The confidence and balance of the handler is transmitted to the dog. And, it follows that the transmission flows the other way, as well. A nervous or frightened dog will illicit the anxiety in the handler. When that happens, the handler needs to remember that she is in charge of her own destiny. The decision is hers to make. She must regroup with breathing, slowing her heart rate and grounding through straightening her posture and feeling her solid connection to the floor through her shoes.
The leash is the most obvious connection we have. It is the most ready means for a quick and clear correction. Even if you are the most passionate supporter of positive reinforcement training, the fact that your dog is wearing a collar and is on a leash, is still a variant of the jerk and pop negative training methods of old. When your dog pulls ahead too much, she will feel the neck pinch. If your dog is on a harness, the pinch will be felt elsewhere, like on the shoulders, the chest, and the sensitive skin under the arm.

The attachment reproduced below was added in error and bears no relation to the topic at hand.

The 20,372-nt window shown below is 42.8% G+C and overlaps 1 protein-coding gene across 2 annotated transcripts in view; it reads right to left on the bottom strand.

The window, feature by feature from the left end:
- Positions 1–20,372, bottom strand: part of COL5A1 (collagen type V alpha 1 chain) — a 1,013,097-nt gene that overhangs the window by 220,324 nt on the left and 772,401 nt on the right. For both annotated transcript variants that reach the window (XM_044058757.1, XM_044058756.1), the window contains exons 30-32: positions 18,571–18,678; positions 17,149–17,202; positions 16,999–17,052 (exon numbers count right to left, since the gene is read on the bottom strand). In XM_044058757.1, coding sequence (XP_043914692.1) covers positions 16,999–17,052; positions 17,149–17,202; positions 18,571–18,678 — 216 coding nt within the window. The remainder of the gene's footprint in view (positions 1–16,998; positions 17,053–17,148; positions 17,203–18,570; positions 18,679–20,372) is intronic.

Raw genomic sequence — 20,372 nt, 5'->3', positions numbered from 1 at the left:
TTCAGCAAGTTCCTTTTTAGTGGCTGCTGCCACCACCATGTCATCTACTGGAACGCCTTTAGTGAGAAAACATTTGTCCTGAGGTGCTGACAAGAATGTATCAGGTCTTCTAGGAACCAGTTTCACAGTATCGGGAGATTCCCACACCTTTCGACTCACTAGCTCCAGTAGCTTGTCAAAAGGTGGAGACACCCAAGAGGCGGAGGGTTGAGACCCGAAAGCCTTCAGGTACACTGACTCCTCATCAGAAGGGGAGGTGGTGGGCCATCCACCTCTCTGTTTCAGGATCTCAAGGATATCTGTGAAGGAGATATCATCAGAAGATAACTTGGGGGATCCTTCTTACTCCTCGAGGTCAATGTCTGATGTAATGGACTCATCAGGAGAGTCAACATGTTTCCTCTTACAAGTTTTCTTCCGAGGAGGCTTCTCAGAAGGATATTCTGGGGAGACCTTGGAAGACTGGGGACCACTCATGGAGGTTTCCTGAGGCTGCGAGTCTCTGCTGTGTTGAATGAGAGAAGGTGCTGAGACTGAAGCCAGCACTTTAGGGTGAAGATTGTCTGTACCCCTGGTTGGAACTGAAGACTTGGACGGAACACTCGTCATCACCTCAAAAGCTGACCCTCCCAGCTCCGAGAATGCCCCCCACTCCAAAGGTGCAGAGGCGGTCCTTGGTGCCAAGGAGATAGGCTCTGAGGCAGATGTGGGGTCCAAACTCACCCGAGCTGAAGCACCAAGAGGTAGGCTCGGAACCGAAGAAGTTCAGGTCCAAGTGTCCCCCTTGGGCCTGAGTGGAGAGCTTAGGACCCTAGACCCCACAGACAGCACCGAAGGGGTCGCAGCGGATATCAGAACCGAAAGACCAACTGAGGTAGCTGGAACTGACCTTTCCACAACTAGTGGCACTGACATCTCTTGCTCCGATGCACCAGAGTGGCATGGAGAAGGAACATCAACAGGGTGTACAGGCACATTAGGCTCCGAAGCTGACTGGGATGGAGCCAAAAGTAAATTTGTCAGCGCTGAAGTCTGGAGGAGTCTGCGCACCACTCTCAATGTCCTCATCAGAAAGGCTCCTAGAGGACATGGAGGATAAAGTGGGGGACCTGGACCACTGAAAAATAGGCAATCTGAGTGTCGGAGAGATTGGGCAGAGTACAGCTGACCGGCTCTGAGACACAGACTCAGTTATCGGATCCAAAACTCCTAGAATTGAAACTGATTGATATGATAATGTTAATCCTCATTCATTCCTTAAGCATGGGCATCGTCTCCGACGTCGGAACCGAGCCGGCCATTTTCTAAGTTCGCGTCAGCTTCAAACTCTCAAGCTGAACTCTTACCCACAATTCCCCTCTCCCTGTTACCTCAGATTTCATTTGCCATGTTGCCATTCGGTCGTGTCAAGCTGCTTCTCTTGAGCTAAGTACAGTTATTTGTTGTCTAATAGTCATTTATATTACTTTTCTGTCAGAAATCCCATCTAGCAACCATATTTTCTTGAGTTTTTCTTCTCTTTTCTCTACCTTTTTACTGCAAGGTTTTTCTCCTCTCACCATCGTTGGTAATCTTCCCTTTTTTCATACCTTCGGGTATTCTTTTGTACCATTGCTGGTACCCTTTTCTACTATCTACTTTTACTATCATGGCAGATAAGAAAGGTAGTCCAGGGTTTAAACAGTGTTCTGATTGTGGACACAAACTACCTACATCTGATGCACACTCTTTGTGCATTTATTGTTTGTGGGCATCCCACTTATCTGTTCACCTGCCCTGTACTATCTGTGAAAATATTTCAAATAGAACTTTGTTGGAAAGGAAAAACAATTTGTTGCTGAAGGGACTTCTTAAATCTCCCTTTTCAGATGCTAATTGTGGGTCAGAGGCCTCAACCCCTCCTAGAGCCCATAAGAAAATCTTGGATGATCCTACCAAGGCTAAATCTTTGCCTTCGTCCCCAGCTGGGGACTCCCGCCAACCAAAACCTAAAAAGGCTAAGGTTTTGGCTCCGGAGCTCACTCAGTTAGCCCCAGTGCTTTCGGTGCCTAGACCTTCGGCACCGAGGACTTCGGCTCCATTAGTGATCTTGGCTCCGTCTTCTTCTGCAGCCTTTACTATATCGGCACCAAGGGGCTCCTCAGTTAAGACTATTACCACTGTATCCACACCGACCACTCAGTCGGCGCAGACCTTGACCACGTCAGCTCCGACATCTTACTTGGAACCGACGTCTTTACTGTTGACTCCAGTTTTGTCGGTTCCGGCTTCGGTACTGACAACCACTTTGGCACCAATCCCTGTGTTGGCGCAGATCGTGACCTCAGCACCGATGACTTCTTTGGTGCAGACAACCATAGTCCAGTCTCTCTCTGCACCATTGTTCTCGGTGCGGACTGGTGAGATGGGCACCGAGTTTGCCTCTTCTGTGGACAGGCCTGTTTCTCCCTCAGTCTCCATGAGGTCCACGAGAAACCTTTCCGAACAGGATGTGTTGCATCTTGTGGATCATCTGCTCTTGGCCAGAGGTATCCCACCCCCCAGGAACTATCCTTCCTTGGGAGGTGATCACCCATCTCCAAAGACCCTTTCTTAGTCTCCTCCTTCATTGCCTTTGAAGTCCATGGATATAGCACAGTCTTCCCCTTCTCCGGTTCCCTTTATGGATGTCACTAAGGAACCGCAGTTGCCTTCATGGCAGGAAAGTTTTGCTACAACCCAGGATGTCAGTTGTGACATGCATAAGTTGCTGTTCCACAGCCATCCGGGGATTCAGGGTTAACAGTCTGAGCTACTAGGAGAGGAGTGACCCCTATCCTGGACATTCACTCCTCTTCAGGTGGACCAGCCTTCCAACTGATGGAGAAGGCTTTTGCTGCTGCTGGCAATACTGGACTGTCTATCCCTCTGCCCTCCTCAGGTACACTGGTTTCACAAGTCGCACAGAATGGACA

Beyond the leash connection
The leash connection is just a part of what is felt.
Besides the leash, the handler expresses herself through her breathing, heart rate, posture, and gait. Each projects the level of confidence or concern that she is carrying at that moment in time. And, the dog will pick up on these cues and respond by supporting whatever he senses. Is the handler holding her breath or breathing rapidly? Something must be wrong. There must be danger lurking near. Is the handler’s heart rate (and eye pupil pulse) erratic? Something must be frightening her. Is her posture slumped? She must be cowering. Is her gait uneven? She must be injured.
Habituated variations in normal patterns